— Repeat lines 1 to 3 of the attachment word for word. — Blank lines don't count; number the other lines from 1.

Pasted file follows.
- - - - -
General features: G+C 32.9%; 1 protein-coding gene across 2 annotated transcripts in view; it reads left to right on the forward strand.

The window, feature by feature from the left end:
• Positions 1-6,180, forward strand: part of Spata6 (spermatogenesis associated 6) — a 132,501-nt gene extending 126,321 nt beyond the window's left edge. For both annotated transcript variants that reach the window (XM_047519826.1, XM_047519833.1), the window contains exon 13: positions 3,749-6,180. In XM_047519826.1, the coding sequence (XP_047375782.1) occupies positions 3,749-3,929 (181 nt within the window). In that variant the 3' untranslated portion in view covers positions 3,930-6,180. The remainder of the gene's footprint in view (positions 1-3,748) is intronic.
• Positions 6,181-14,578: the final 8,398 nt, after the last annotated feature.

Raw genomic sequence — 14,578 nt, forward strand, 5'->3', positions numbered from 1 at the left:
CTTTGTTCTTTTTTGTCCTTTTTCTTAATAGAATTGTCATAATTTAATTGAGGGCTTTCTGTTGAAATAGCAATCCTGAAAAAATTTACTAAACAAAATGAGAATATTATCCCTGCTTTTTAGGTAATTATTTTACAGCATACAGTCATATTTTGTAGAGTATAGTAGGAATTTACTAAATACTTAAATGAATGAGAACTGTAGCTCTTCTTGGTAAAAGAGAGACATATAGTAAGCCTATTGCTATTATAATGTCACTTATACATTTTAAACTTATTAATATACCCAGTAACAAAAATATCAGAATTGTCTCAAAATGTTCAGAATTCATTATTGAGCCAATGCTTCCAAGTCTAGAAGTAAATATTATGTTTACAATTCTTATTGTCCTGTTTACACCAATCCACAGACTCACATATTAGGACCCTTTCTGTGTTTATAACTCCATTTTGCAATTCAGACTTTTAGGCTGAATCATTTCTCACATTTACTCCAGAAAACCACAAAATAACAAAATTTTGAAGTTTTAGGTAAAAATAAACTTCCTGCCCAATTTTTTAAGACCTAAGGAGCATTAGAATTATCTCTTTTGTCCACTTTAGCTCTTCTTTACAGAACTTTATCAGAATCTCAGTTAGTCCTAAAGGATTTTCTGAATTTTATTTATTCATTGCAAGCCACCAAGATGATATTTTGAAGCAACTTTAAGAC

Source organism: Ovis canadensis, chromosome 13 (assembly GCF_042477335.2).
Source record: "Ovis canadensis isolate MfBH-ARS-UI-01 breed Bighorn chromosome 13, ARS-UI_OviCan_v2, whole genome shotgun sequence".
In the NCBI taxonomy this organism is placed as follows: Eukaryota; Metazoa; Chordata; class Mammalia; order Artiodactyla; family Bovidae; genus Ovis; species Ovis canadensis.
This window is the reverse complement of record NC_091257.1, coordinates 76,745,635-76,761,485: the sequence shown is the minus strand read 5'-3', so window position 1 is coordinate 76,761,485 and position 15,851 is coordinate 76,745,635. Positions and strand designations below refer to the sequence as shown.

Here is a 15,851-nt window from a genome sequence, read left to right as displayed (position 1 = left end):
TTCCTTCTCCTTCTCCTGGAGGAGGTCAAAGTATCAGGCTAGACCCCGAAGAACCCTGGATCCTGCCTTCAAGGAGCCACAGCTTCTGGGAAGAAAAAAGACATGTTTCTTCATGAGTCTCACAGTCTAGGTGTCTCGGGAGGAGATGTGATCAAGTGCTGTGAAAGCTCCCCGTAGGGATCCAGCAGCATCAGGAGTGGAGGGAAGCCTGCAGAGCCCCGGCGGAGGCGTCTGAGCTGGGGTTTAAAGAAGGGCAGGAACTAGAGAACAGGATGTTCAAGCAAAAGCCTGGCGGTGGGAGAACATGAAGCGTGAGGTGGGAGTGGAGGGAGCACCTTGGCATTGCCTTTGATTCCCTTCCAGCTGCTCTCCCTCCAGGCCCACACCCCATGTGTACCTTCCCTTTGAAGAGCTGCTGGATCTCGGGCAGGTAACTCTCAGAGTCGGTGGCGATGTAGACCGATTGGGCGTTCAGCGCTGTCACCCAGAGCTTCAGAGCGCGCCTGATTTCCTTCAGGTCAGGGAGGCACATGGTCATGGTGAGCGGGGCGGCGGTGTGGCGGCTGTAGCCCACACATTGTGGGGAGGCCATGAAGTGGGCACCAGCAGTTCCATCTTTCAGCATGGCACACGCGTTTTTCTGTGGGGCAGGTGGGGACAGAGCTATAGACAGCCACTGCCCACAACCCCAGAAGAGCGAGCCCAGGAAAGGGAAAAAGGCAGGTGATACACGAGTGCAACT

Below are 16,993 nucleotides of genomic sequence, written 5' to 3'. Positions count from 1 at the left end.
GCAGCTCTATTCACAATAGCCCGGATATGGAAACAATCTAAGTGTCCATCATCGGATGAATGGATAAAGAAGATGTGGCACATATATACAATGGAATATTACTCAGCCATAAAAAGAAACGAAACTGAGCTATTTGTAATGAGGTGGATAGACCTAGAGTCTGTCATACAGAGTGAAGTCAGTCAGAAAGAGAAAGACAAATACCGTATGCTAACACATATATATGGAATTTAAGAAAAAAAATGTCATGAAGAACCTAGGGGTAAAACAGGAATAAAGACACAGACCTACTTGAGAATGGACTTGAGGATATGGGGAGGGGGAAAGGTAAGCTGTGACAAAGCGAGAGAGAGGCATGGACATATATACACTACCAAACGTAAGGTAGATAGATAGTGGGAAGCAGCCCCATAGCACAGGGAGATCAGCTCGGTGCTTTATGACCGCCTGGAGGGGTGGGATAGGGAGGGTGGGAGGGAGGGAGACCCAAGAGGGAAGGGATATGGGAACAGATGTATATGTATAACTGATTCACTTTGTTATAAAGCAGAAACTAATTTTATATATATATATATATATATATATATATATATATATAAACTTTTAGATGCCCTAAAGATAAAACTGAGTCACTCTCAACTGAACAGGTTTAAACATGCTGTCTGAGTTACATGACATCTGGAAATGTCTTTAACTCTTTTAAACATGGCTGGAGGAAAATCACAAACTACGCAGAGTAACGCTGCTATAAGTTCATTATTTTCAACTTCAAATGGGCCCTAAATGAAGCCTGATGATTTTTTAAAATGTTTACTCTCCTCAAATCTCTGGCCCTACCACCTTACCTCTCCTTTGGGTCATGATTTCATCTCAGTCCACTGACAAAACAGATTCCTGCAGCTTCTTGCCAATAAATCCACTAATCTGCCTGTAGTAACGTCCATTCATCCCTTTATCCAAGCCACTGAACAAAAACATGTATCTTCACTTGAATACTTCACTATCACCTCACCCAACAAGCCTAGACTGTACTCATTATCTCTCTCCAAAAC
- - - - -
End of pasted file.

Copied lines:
General features: G+C 32.9%; 1 protein-coding gene across 2 annotated transcripts in view; it reads left to right on the forward strand.

The window, feature by feature from the left end:
• Positions 1-6,180, forward strand: part of Spata6 (spermatogenesis associated 6) — a 132,501-nt gene extending 126,321 nt beyond the window's left edge. For both annotated transcript variants that reach the window (XM_047519826.1, XM_047519833.1), the window contains exon 13: positions 3,749-6,180. In XM_047519826.1, the coding sequence (XP_047375782.1) occupies positions 3,749-3,929 (181 nt within the window). In that variant the 3' untranslated portion in view covers positions 3,930-6,180. The remainder of the gene's footprint in view (positions 1-3,748) is intronic.